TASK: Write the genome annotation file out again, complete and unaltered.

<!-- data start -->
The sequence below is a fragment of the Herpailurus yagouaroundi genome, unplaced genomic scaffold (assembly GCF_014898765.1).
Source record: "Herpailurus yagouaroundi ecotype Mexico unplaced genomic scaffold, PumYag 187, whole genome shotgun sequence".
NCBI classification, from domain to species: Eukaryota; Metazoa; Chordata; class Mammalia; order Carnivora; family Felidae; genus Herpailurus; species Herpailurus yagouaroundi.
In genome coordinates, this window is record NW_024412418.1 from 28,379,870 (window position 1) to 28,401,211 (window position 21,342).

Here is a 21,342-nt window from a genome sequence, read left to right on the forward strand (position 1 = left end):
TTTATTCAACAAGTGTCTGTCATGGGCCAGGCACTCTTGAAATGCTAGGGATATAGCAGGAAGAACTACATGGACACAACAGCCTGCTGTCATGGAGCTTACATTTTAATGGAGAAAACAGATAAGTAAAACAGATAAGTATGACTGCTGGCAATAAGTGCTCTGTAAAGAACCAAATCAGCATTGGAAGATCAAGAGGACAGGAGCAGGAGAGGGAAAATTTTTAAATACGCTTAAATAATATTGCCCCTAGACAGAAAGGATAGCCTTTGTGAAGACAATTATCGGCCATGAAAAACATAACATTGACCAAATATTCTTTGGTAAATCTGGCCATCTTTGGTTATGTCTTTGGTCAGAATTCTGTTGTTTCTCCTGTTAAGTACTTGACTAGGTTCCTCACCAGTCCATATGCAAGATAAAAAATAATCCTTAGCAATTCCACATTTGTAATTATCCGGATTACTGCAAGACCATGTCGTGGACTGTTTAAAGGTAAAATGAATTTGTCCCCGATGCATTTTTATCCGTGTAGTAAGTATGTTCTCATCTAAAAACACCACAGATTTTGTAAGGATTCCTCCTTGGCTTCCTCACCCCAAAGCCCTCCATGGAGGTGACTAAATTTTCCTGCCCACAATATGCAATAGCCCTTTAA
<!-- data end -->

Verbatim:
The sequence below is a fragment of the Herpailurus yagouaroundi genome, unplaced genomic scaffold (assembly GCF_014898765.1).
Source record: "Herpailurus yagouaroundi ecotype Mexico unplaced genomic scaffold, PumYag 187, whole genome shotgun sequence".
NCBI classification, from domain to species: Eukaryota; Metazoa; Chordata; class Mammalia; order Carnivora; family Felidae; genus Herpailurus; species Herpailurus yagouaroundi.
In genome coordinates, this window is record NW_024412418.1 from 28,379,870 (window position 1) to 28,401,211 (window position 21,342).

Here is a 21,342-nt window from a genome sequence, read left to right on the forward strand (position 1 = left end):
TTTATTCAACAAGTGTCTGTCATGGGCCAGGCACTCTTGAAATGCTAGGGATATAGCAGGAAGAACTACATGGACACAACAGCCTGCTGTCATGGAGCTTACATTTTAATGGAGAAAACAGATAAGTAAAACAGATAAGTATGACTGCTGGCAATAAGTGCTCTGTAAAGAACCAAATCAGCATTGGAAGATCAAGAGGACAGGAGCAGGAGAGGGAAAATTTTTAAATACGCTTAAATAATATTGCCCCTAGACAGAAAGGATAGCCTTTGTGAAGACAATTATCGGCCATGAAAAACATAACATTGACCAAATATTCTTTGGTAAATCTGGCCATCTTTGGTTATGTCTTTGGTCAGAATTCTGTTGTTTCTCCTGTTAAGTACTTGACTAGGTTCCTCACCAGTCCATATGCAAGATAAAAAATAATCCTTAGCAATTCCACATTTGTAATTATCCGGATTACTGCAAGACCATGTCGTGGACTGTTTAAAGGTAAAATGAATTTGTCCCCGATGCATTTTTATCCGTGTAGTAAGTATGTTCTCATCTAAAAACACCACAGATTTTGTAAGGATTCCTCCTTGGCTTCCTCACCCCAAAGCCCTCCATGGAGGTGACTAAATTTTCCTGCCCACAATATGCAATAGCCCTTTAA